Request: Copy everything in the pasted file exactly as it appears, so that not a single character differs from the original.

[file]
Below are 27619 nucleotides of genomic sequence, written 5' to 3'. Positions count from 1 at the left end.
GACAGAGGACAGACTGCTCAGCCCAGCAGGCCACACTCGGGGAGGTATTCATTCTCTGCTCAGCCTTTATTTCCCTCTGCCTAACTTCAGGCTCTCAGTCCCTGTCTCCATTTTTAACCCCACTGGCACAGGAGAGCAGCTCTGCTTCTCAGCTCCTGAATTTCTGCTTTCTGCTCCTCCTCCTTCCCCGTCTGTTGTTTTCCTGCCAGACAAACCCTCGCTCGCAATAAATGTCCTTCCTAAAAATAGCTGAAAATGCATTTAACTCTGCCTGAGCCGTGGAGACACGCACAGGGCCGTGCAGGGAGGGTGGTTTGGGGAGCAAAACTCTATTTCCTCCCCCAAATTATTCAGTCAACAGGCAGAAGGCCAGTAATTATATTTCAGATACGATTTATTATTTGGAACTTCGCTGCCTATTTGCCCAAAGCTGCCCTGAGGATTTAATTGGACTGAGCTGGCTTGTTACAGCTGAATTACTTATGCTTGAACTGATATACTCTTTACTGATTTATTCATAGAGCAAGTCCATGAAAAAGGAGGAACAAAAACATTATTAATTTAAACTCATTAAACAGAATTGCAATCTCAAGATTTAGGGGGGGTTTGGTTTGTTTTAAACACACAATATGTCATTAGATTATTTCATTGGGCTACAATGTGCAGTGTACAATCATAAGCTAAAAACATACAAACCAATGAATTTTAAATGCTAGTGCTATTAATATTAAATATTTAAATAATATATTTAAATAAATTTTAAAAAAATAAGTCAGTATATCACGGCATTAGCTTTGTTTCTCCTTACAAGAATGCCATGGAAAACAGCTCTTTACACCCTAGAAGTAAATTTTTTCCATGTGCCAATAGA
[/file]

Below are 27619 nucleotides of genomic sequence, written 5' to 3'. Positions count from 1 at the left end.
GACAGAGGACAGACTGCTCAGCCCAGCAGGCCACACTCGGGGAGGTATTCATTCTCTGCTCAGCCTTTATTTCCCTCTGCCTAACTTCAGGCTCTCAGTCCCTGTCTCCATTTTTAACCCCACTGGCACAGGAGAGCAGCTCTGCTTCTCAGCTCCTGAATTTCTGCTTTCTGCTCCTCCTCCTTCCCCGTCTGTTGTTTTCCTGCCAGACAAACCCTCGCTCGCAATAAATGTCCTTCCTAAAAATAGCTGAAAATGCATTTAACTCTGCCTGAGCCGTGGAGACACGCACAGGGCCGTGCAGGGAGGGTGGTTTGGGGAGCAAAACTCTATTTCCTCCCCCAAATTATTCAGTCAACAGGCAGAAGGCCAGTAATTATATTTCAGATACGATTTATTATTTGGAACTTCGCTGCCTATTTGCCCAAAGCTGCCCTGAGGATTTAATTGGACTGAGCTGGCTTGTTACAGCTGAATTACTTATGCTTGAACTGATATACTCTTTACTGATTTATTCATAGAGCAAGTCCATGAAAAAGGAGGAACAAAAACATTATTAATTTAAACTCATTAAACAGAATTGCAATCTCAAGATTTAGGGGGGGTTTGGTTTGTTTTAAACACACAATATGTCATTAGATTATTTCATTGGGCTACAATGTGCAGTGTACAATCATAAGCTAAAAACATACAAACCAATGAATTTTAAATGCTAGTGCTATTAATATTAAATATTTAAATAATATATTTAAATAAATTTTAAAAAAATAAGTCAGTATATCACGGCATTAGCTTTGTTTCTCCTTACAAGAATGCCATGGAAAACAGCTCTTTACACCCTAGAAGTAAATTTTTTCCATGTGCCAATAGA